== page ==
Comedienne Joan Rivers died yesterday at the age of 81, after a medical procedure to repair her vocal cords resulted in complications including cardiac arrest. She was not the first successful female stand-up comedienne (in fact she was nominated for a Tony Award in 1994 for her Broadway performance as comedienne Sally Marr, mother of Lenny Bruce, in Sally Marr . . . and Her Escorts), but she was probably the first to achieve mainstream national success comparable to her male counterparts, hitting the big time in 1965 as a frequent guest on the Tonight Show, appearing nine times on the program in that year alone.
Brash and petite, Rivers was known for her tart comments about fellow celebrities, taking them to task for their many foibles, absurdities, and pretensions. Rivers eventually came under fire in the politically correct 1990s and 2000s, especially for her jokes about celebrities’ weight problems and her mocking of the increasingly fawning and uncritical attitude of the media and much of the public toward famous people whom she knew to be of at-best dubious character and often serious villainy.
She never backed down under the fire of such criticism, instead firing back that her humor, although it seemed gossipy in mocking well-known individuals personally, was serious satire that pointed out hypocrisy and self-importance among the nation’s privileged elites. In 2013 Rivers defended her comedy style in an interview with the Hollywood Reporter, stating,
I’ve learned to have absolutely no regrets about any jokes I’ve ever done. I got a lot of flack for a joke I made about Heidi Klum and the Nazis [“The last time a German looked this hot was when they were pushing Jews into the ovens”], but I never apologized for it. I said Justin Bieber looked like a little lesbian — and I stand by it: He’s the daughter Cher wishes she’d had. You can tune me out, you can click me off, it’s OK. I am not going to bow to political correctness. But you do have to learn, if you want to be a satirist, you can’t be part of the party. Meaning, you can’t go horseback riding with Jackie O in Central Park if you’re going to make a joke about her that night.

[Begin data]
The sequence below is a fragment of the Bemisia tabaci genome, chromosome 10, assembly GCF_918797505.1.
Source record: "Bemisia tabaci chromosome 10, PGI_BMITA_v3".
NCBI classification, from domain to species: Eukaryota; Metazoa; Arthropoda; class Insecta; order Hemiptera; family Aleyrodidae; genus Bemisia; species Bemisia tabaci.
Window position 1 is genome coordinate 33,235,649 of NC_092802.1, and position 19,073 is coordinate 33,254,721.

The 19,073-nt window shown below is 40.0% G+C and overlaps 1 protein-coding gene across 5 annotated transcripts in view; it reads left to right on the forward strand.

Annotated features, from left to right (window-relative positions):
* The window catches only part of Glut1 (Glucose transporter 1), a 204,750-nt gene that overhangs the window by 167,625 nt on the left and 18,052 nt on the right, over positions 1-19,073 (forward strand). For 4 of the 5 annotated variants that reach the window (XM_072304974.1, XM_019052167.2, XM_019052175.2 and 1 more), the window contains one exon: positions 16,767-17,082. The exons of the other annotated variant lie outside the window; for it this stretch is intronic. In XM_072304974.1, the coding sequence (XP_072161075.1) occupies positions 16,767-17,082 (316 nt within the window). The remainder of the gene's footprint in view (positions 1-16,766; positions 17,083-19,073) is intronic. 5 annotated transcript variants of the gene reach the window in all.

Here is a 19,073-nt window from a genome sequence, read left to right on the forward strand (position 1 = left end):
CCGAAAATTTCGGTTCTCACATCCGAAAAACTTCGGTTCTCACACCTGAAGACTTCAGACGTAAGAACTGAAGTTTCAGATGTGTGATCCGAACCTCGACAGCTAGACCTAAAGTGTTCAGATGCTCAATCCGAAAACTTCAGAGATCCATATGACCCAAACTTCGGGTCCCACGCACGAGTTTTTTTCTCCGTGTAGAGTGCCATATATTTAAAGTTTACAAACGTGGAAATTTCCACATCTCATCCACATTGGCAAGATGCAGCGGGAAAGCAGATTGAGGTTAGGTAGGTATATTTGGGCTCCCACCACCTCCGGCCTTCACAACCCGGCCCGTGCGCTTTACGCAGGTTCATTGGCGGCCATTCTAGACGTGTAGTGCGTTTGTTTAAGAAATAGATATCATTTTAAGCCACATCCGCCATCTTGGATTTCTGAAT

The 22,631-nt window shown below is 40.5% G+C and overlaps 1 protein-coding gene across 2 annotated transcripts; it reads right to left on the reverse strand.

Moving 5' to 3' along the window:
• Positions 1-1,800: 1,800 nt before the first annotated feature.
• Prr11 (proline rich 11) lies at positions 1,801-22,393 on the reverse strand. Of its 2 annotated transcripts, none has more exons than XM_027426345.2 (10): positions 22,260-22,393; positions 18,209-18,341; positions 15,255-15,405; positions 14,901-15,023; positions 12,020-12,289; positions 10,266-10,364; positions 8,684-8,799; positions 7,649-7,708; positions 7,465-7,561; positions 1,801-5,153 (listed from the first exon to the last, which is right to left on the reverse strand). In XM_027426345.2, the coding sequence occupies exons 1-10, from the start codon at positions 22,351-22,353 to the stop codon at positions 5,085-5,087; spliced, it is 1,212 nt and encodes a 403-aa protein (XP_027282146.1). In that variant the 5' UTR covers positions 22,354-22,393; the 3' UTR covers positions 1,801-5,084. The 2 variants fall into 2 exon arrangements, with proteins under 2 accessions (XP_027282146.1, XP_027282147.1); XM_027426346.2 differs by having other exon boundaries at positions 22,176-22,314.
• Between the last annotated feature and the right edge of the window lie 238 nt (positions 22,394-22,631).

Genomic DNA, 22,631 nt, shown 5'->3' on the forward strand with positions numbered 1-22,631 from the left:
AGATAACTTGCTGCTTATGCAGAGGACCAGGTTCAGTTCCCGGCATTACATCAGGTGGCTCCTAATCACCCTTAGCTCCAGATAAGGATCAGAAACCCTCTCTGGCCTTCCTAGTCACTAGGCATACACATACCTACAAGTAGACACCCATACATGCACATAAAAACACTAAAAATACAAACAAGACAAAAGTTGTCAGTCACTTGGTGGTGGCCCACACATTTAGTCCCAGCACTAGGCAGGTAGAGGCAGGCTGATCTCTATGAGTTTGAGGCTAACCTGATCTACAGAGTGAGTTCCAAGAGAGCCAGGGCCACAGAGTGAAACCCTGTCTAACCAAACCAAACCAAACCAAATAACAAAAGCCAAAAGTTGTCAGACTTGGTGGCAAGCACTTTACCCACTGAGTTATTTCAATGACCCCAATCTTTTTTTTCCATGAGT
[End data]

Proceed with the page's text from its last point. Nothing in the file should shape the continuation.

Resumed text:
In that same article, Rivers turned her guns directly on her attackers: “Mick Jagger said, “F– ’em if they don’t get the joke.” And I love him. That comes with age: Knowing it’s their problem, not mine.”
Also in the Hollywood Reporter in 2013, Camille Paglia captured the essence of Rivers’s humor: the simple courage of her convictions. Paglia writes:
In her most recent book, I Hate Everyone… Starting With Me, Joan demonstrates her scathing rejection of humanitarian pieties and political platitudes. Unlike virtually all American comedians these days, she never preaches to the liberal choir for easy laughs. On the contrary, she goes against the grain and overtly offends and repels. She has endeared herself to free-thinking gay men by her pitiless attacks on political correctness. She cracks jokes about Nazis, mass murderers, the handicapped, the homeless, the elderly, starving children, racial minorities, stroke victims and even suicides (despite the suicide of her second husband, Edgar Rosenberg).
Joan’s relationship with the entertainment industry remains uneasy: In an era of soft celebrity journalism, she treats stars with an impish mockery that borders on cruelty, as when she dogged Elizabeth Taylor and Kirstie Alley about their weight. Her feuds (as with her former benefactor, Johnny Carson) are infamous. But ever since Greco-Roman times, true satire stings and bites. Joan is just as mean about herself, admitting her sexual inferiority complex and countless plastic surgeries (“I’ve undergone more reconstruction than Baghdad”).
That last sentence seems to me a bit misleading, in suggesting Rivers was troubled and unhappy in her personal life. On the contrary, she appears to have been a generally happy person despite suffering at least the average amount of personal travails for a modern-day American (a hurtful betrayal by Tonight Show host Johnny Carson after she started her short-lived FOX television show, the suicide of her husband, health problems late in life), and she gave much to charity.
Paglia does, however, perfectly capture the fierce logic and integrity of Rivers’s comedy: “She lambasted the audience for its sentimentality or hypocrisy and insisted on comedy’s mission as a vehicle of harsh truths: ‘Please. Can we talk?'”
Thus Rivers’s jokes about herself do not appear to be motivated by any kind of self-loathing. On the contrary, they show integrity and good personal character: in her humor, Rivers did not spare herself, which was the right thing to do. She represented attitudes that we need much more of today: a belief in universal standards of conduct, a respect for the blindness of justice, and a refusal to kowtow to the mighty. In her way, Joan Rivers was a little heroine. May she rest in peace.